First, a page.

Perhaps somewhat futilely, I'd like to argue that 'art' and 'artistic' are two entirely different things; art seemingly holds the value of being artistic; being artistic is the myth of art. Contained within this myth of 'artistic-ness' are Romantic and Classical notions of the artist as genius and masterpiece-maker, tapping into near-spiritual and transcendental notions of beauty. Unable to cope with a rift concerning the acceptability -- literally ability-to-accept -- of this notion of 'artistic' connecting with the art-world driven definition of art, now foundation-less in terms of a criterion of merit, art then mythifies itself to the status of being artistic, as artistic art, continues to try to attain nearly religious levels of respect. Foundationlessness is not a reason to disregard the status of art at all; rather, it's liberating to some extent. And the absence of the myth of artistic-ness in art does not, or at least should not 'hollow' out the impact or workings of art -- but art, frightened of its own arbitrarity, continues to maintain the struggle for its own survival by elevating itself to the position of an agent of spirituality, rarity, emancipation, transcendence. Perhaps this is because those who buy art (and therefore finance the discourse) do so for such reasons.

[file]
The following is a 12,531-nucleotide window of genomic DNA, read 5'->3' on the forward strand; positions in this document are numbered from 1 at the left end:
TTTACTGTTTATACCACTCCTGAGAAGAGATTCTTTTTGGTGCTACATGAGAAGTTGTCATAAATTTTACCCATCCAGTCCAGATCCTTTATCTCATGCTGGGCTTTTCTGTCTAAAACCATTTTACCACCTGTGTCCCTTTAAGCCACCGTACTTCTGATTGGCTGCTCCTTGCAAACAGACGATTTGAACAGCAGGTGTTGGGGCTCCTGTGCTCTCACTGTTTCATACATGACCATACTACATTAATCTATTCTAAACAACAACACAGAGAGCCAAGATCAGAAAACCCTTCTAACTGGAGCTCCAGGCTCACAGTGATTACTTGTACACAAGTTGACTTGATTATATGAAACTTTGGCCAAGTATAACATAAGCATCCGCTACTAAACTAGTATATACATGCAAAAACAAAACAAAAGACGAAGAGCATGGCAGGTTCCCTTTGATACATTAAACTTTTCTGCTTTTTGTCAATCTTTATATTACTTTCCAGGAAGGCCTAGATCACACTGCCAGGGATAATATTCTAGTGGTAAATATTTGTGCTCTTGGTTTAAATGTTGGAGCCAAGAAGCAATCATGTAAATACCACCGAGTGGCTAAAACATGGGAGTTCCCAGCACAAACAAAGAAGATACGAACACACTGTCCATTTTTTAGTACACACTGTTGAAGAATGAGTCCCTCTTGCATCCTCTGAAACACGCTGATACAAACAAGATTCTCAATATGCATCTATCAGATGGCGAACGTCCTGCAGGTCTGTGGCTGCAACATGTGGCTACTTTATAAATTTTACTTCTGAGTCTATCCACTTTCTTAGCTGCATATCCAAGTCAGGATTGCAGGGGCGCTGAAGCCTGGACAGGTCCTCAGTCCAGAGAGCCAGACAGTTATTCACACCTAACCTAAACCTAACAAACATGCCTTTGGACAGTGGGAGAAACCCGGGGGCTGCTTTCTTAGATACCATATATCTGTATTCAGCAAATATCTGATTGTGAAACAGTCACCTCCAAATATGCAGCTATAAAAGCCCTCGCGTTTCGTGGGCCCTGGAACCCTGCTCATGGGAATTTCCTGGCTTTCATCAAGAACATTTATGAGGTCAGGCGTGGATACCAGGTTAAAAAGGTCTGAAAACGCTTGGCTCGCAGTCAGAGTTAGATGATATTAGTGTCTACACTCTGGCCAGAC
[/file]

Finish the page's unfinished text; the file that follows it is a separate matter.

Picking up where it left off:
yes yes yes. and then what? do we sink to our knees and say, that is all, we're clashing on a completely egalitarian basis -- that is of non-importance, opinion, arbitrary standards? my axiom is better than yours because, because, because. your axiom sucks because, because because.
distilled to the core of things does it just become argument, opposition, unreason?
am I being 'unreasonable' by trying to utilize reason at this micro-level, right when the basis of reason breaks down? what is my reason for using reason? what is my core justification for utilizing mathematical systems of logic in my arguments, grammar with my words, coherence in my structure..? I need to read more.
Mines and cities are like the negatives and positives of a photograph."